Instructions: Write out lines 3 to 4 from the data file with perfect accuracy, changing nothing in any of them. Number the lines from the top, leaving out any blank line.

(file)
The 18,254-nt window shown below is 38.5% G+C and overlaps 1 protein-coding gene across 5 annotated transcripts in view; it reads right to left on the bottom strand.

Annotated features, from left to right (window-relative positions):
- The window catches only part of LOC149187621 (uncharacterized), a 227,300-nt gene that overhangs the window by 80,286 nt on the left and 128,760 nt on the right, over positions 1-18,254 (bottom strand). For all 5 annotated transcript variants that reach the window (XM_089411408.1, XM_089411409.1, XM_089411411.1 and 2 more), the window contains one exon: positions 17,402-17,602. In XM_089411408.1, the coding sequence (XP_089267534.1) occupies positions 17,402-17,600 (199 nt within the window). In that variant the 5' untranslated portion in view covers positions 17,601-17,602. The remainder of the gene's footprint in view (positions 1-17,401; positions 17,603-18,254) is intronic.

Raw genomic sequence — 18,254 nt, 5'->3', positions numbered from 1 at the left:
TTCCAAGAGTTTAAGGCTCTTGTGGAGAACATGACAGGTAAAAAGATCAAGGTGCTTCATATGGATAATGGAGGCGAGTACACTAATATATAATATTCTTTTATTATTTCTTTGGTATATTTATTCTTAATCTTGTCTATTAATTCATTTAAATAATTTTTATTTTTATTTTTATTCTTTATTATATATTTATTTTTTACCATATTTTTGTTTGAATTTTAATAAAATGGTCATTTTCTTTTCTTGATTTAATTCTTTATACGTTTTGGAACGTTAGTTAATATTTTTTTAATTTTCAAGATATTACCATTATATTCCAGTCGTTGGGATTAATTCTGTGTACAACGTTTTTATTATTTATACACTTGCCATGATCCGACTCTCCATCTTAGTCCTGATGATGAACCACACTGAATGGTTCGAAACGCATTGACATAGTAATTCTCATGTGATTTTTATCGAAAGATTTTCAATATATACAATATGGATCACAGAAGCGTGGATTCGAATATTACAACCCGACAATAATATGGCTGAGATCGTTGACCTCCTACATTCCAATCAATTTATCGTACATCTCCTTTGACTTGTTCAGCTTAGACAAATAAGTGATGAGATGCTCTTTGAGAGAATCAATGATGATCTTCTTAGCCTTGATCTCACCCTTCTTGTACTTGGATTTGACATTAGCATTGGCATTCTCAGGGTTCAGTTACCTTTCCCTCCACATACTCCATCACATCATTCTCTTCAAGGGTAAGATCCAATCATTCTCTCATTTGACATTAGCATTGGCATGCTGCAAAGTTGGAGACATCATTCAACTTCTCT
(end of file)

- The window catches only part of LOC149187621 (uncharacterized), a 227,300-nt gene that overhangs the window by 80,286 nt on the left and 128,760 nt on the right, over positions 1-18,254 (bottom strand). For all 5 annotated transcript variants that reach the window (XM_089411408.1, XM_089411409.1, XM_089411411.1 and 2 more), the window contains one exon: positions 17,402-17,602. In XM_089411408.1, the coding sequence (XP_089267534.1) occupies positions 17,402-17,600 (199 nt within the window). In that variant the 5' untranslated portion in view covers positions 17,601-17,602. The remainder of the gene's footprint in view (positions 1-17,401; positions 17,603-18,254) is intronic.

Raw genomic sequence — 18,254 nt, 5'->3', positions numbered from 1 at the left: